Mental & Emotional Health

The Science of Savoring Positive Emotions

Savoring a beautiful sunset and the positive emotions associated with it can contribute to improved well-being, according to research. But why and how are some people better than others in keeping the feeling alive? That’s what the authors of a study published in July 2015 in The Journal of Neuroscience set out to discover.

A release from the University of Wisconsin-Madison quotes Aaron Heller, former graduate student at the University of Wisconsin-Madison Center for Investigating Healthy Minds (CIHM) at the Waisman Center and current assistant professor of psychology at the University of Miami, as saying, “It’s important to consider not just how much emotion you experience, but also how long these emotions persist. We’re looking at how one person can savor a great deal from that beautiful sunset or a memorable meal, but how another person who might be susceptible to depression can’t savor that sunset and those positive emotions subside quickly.”

The findings suggest that the duration of activity in specific circuits of the brain, even over relatively short periods of time such as seconds, can predict the persistence of a person’s positive emotion minutes and hours later. The results and the study’s unique design contribute to a growing understanding of how mental disorders such as depression might be manifested in the brain. Depression affects more than 350 million people globally, according to the World Health Organization.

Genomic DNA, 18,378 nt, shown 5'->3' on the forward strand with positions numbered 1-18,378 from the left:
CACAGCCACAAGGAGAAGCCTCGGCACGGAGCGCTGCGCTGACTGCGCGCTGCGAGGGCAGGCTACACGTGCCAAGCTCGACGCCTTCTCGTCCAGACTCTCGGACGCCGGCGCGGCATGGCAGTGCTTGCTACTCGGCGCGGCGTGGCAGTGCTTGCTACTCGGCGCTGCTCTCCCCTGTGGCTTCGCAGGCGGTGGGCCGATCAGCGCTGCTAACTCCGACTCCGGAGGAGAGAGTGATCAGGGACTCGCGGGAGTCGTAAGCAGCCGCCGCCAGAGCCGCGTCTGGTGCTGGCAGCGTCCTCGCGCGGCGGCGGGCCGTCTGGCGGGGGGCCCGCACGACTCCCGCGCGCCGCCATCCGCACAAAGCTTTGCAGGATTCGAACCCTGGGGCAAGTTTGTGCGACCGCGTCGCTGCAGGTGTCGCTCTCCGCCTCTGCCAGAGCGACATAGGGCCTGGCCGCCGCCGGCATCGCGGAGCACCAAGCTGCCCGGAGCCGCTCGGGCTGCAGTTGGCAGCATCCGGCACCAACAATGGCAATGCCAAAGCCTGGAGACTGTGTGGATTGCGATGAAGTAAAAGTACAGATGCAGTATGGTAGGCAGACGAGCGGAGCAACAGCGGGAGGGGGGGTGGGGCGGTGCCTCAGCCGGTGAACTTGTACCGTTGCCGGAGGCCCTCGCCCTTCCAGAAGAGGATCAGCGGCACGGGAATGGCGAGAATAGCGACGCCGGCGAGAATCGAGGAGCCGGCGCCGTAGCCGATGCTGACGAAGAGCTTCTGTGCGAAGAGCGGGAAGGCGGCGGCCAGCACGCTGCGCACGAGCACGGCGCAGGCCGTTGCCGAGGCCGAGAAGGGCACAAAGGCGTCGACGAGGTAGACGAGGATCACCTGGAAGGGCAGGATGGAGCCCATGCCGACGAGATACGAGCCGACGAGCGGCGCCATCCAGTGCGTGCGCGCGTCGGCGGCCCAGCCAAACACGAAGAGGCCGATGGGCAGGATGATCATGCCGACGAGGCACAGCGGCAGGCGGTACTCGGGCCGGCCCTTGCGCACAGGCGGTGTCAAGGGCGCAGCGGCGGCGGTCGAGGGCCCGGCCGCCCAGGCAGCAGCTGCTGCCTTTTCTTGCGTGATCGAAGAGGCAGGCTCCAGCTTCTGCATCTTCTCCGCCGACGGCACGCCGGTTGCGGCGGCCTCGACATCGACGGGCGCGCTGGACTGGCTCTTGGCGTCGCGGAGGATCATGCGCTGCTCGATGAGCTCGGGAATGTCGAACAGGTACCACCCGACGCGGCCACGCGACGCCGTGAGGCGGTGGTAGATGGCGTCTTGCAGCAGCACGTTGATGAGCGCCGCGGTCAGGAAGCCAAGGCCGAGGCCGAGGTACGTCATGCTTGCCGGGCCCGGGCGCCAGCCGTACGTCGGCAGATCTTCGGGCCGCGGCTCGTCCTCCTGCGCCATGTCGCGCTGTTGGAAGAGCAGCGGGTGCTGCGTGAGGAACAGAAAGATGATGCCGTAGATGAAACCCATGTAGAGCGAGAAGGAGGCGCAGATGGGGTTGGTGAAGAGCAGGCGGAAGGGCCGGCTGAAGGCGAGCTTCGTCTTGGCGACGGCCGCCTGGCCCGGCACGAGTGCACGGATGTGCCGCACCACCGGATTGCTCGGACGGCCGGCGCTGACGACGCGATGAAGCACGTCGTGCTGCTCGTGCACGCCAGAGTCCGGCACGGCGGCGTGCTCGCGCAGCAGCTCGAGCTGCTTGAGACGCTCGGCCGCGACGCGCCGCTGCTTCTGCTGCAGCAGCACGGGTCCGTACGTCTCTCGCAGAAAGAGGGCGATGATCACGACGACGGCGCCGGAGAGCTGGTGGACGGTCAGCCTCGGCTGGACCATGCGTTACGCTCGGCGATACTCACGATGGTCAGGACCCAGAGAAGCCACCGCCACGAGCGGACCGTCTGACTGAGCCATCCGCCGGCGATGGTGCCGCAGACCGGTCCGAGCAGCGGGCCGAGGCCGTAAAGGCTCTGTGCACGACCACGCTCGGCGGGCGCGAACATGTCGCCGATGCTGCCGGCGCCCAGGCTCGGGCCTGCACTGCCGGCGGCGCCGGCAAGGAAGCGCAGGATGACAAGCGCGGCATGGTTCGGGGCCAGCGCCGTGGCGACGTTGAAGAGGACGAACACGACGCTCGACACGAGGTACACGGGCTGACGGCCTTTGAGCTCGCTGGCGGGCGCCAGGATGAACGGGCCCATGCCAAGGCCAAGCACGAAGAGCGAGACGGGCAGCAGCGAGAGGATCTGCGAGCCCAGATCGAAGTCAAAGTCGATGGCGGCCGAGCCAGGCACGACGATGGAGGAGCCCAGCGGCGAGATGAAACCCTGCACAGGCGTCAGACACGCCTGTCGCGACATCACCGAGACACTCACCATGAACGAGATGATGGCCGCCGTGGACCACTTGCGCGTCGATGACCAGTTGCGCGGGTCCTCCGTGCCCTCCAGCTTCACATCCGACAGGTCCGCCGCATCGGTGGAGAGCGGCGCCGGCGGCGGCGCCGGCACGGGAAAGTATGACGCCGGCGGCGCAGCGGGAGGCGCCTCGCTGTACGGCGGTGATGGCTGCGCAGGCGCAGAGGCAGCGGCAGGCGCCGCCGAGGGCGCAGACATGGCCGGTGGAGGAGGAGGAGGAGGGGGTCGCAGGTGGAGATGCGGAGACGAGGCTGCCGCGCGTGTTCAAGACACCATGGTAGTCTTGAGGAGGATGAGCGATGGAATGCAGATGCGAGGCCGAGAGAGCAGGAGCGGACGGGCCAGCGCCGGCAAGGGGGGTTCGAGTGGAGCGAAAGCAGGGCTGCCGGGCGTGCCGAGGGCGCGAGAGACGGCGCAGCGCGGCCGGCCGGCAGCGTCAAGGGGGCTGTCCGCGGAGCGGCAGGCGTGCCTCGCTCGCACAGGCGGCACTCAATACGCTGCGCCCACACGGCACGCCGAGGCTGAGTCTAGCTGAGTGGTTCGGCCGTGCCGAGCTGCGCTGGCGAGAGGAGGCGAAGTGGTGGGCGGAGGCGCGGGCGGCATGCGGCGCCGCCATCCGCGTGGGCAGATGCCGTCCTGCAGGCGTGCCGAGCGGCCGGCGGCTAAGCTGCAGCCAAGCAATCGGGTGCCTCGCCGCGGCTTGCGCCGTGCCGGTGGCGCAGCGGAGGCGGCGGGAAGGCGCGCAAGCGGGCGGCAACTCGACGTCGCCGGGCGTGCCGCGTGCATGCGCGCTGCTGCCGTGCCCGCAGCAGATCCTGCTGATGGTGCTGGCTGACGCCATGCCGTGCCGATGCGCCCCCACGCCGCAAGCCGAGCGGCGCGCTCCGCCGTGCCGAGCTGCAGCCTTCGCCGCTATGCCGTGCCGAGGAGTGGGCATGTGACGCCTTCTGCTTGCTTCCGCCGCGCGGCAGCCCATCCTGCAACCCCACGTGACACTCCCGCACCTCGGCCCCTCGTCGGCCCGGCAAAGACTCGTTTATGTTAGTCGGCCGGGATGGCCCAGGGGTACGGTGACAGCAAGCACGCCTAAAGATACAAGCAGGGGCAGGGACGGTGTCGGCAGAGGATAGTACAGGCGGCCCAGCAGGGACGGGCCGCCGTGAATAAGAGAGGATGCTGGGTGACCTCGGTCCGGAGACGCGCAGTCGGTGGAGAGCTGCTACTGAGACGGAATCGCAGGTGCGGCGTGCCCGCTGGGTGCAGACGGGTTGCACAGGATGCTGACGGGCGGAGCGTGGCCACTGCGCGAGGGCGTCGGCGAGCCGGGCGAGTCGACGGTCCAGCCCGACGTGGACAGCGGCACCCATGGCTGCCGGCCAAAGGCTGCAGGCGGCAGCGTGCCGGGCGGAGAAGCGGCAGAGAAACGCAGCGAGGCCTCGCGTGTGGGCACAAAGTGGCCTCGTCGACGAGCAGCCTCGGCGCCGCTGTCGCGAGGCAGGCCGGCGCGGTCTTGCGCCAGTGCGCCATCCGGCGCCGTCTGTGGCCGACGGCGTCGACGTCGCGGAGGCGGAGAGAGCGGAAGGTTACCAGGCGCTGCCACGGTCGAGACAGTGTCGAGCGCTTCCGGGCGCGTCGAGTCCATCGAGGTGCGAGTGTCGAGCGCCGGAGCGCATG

The release notes that until now, researchers have examined savoring and the impact of emotions on individuals either in the laboratory or in a real-world setting, but not in both with the same people and prompts. Heller says the study is one of the first of its kind to take the same experiment from the lab into the field while linking emotion responses in both settings to neural activity in the brain.

Over the course of the study, roughly 100 adult participants played a short guessing game and answered questions about their emotions when prompted by a smartphone over a 10-day period. The guessing game provided participants with the following instructions: “The computer chose the number 5. Please guess whether the next number will be higher or lower than 5.”

Participants would win money or win nothing based on their response. Winning was intended to give people bursts of positive emotion, while not winning was intended to create negative feelings. In addition, Heller and colleagues wanted to learn how long these emotions lingered after the game, so they asked a series of questions on average every 15 minutes afterward to get a sense of whether people were savoring positive or negative emotion — or neither.